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Gender Pay Gap Reporting

UK practice is the best guide for firms reporting on the gender pay gap

This article first appeared in the Irish Independent on 2nd Dec 2021

Gender Pay Gap lessons learned from the UK experience

Gender Pay Gap legislation was signed into Irish law in July this year and while much is still unknown about how the initiative will be implemented, lessons can be learned from the roll out of similar legislation in the UK.

Gender Pay Gap legislation seeks to redress the imbalance between the average earnings of men and women and will mandate organisations to annually report figures illustrating the extent of the pay gap between what women and men earn as a group.

Employers will be required to publish the following data on their workforce: The mean and median gap in hourly pay between men and women; the mean and median gap in bonus pay between men and women; the mean and median gap in hourly pay of part time male and female employees; the percentage of men and of women who received bonus pay and the percentage of men and of women who received benefit in kinds.

But perhaps most importantly, the legislation will also require employers to provide an explanation for the reasons for any gaps and outline measures being taken to address them.

If anything can be learned from the UK roll out of Gender Pay Gap reporting it is that context is key to framing and clarifying what the Pay Gap is, why it exists, how it is communicated and what the organisation intends to do to reduce it.

In the UK, positive feedback was received by organisations that focused on developing a fundamental understanding of underlying issues behind the Gender Pay Gap and were seen to be taking action to resolve them. In contrast, organisations that were perceived to make excuses for the gap, abdicated responsibility or were overly defensive or dismissive were staunchly criticised.

It is important to note that the Gender Pay Gap does not necessarily mean unequal pay. It is critical for organisations to communicate this point internally, as employees and other stakeholders may leap to the conclusion that men and women are not being paid the same amount for the same work. This is unlikely to be the case as paying women less than men for the same job, purely on account of their gender, is illegal. The gender pay gap is considerably more complicated and its root causes are often more nuanced and challenging.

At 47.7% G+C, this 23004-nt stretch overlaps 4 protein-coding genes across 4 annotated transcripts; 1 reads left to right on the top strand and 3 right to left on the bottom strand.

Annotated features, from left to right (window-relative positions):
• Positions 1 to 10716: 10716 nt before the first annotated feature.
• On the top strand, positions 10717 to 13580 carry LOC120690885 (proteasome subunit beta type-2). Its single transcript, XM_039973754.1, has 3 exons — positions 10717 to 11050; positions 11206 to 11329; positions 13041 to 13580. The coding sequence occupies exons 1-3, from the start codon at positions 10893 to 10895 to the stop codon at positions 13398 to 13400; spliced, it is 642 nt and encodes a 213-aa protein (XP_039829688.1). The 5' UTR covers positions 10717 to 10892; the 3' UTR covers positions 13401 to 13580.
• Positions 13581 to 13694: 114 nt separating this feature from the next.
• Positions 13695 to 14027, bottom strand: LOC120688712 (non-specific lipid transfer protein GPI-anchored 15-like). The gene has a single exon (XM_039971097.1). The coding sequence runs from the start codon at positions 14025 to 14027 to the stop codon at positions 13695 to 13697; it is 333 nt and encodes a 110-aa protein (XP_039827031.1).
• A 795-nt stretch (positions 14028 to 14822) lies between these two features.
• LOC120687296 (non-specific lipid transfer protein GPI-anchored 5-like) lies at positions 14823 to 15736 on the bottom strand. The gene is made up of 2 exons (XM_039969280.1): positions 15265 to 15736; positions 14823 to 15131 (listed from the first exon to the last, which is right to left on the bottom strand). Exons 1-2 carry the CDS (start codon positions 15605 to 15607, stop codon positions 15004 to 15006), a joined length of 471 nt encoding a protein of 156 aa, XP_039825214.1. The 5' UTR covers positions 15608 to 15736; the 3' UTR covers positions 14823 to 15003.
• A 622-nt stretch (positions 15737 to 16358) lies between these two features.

The Gender Pay Gap refers to the difference between what is earned on average by women and men. It compares the pay of all working men and women; not just those in similar jobs, with similar working patterns or with similar competencies, qualifications or experience. The difference is subtle but important. For most organisations unequal pay is not the primary cause of the pay gap. Instead, it has more to do with occupational segregation, over representation of women in part-time roles, unequal opportunities for promotion across gender lines, as well as societal norms and employment biases. Put simply, if female employees hold more lower paid jobs in an organisation than men, then the gender pay gap will be wider.

It is only by addressing the root causes that companies will be able to reduce the gender pay gap. Consequently, it may be helpful to gather additional information and metrics to help build a more comprehensive narrative about your organisation’s Gender Pay Gap. Additional information might include the type of sector the organisation is in, whether it is a male or female dominated industry and how your figures compared to national and industry averages, the number of males and females within the organisation as well as their length of service, department, seniority level and whether they engage in full-time or part-time work.

The UK experience indicated that gathering this information provides insights into where gender imbalances are likely to occur. It also helped pinpoint whether imbalances exist at entry level or if they emerge at a later stage and if imbalances are limited to specific departments or roles within the organisation.

Choosing to consult with employees along the way is also highly recommended from the UK experience, and outside expertise should be drafted in as required. Even where the news is not positive it is preferable to communicate any results internally first, rather than having employees discovering them through Government websites or news headlines.

It is only by reviewing this data and their related policies and practices that employers and stakeholders will be able to identify what is occurring within the organisation and what approach is required to address any challenges. Additionally, by analysing these figures employers can identify any areas where they may have acted inappropriately or in a discriminatory manner and can set about rectifying any behaviours or biases that may have been present.

As per the UK experience, employers should include the specific, meaningful and measurable actions their organisation intends to take to tackle the gender pay gap. It is also important to note at this point that resolving the gender pay gap will take time. It is not simply a matter of paying women more, but of reviewing and improving recruitment processes, introducing flexible working, reviewing career development opportunities and redesigning bonus schemes. While this might all sound like a lot of effort, ultimately a reduced gender gap will result in increased female workforce participation rates which will benefit employers and society at large.

 

For more on the Gender Pay Gap read:

Gender Pay Gap Ireland – What Employers Need To Know

Mandatory gender pay gap reporting required for UK companies

Gender Pay Gap Reporting

 

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This article first appeared in the Irish Independent on 2nd Dec 2021